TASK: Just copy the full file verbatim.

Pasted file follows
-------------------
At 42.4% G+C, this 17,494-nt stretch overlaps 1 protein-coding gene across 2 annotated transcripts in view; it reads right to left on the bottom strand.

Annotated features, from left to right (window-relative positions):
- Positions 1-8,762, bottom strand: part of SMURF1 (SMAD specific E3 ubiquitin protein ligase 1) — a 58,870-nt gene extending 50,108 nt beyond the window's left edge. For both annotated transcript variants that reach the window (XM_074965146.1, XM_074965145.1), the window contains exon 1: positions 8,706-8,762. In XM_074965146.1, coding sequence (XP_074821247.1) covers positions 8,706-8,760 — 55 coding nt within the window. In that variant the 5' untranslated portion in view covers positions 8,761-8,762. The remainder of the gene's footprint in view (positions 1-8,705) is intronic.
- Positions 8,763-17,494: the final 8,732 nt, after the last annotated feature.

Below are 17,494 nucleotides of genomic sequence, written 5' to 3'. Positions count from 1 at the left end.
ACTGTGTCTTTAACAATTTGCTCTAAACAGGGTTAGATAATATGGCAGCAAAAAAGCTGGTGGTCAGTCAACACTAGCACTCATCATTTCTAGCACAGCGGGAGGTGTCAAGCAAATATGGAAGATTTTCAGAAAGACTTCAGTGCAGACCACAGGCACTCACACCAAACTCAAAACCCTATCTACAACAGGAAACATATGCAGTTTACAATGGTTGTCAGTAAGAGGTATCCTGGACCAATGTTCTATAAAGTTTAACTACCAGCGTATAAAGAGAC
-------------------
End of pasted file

At 42.4% G+C, this 17,494-nt stretch overlaps 1 protein-coding gene across 2 annotated transcripts in view; it reads right to left on the bottom strand.

Annotated features, from left to right (window-relative positions):
- Positions 1-8,762, bottom strand: part of SMURF1 (SMAD specific E3 ubiquitin protein ligase 1) — a 58,870-nt gene extending 50,108 nt beyond the window's left edge. For both annotated transcript variants that reach the window (XM_074965146.1, XM_074965145.1), the window contains exon 1: positions 8,706-8,762. In XM_074965146.1, coding sequence (XP_074821247.1) covers positions 8,706-8,760 — 55 coding nt within the window. In that variant the 5' untranslated portion in view covers positions 8,761-8,762. The remainder of the gene's footprint in view (positions 1-8,705) is intronic.
- Positions 8,763-17,494: the final 8,732 nt, after the last annotated feature.

Below are 17,494 nucleotides of genomic sequence, written 5' to 3'. Positions count from 1 at the left end.
ACTGTGTCTTTAACAATTTGCTCTAAACAGGGTTAGATAATATGGCAGCAAAAAAGCTGGTGGTCAGTCAACACTAGCACTCATCATTTCTAGCACAGCGGGAGGTGTCAAGCAAATATGGAAGATTTTCAGAAAGACTTCAGTGCAGACCACAGGCACTCACACCAAACTCAAAACCCTATCTACAACAGGAAACATATGCAGTTTACAATGGTTGTCAGTAAGAGGTATCCTGGACCAATGTTCTATAAAGTTTAACTACCAGCGTATAAAGAGAC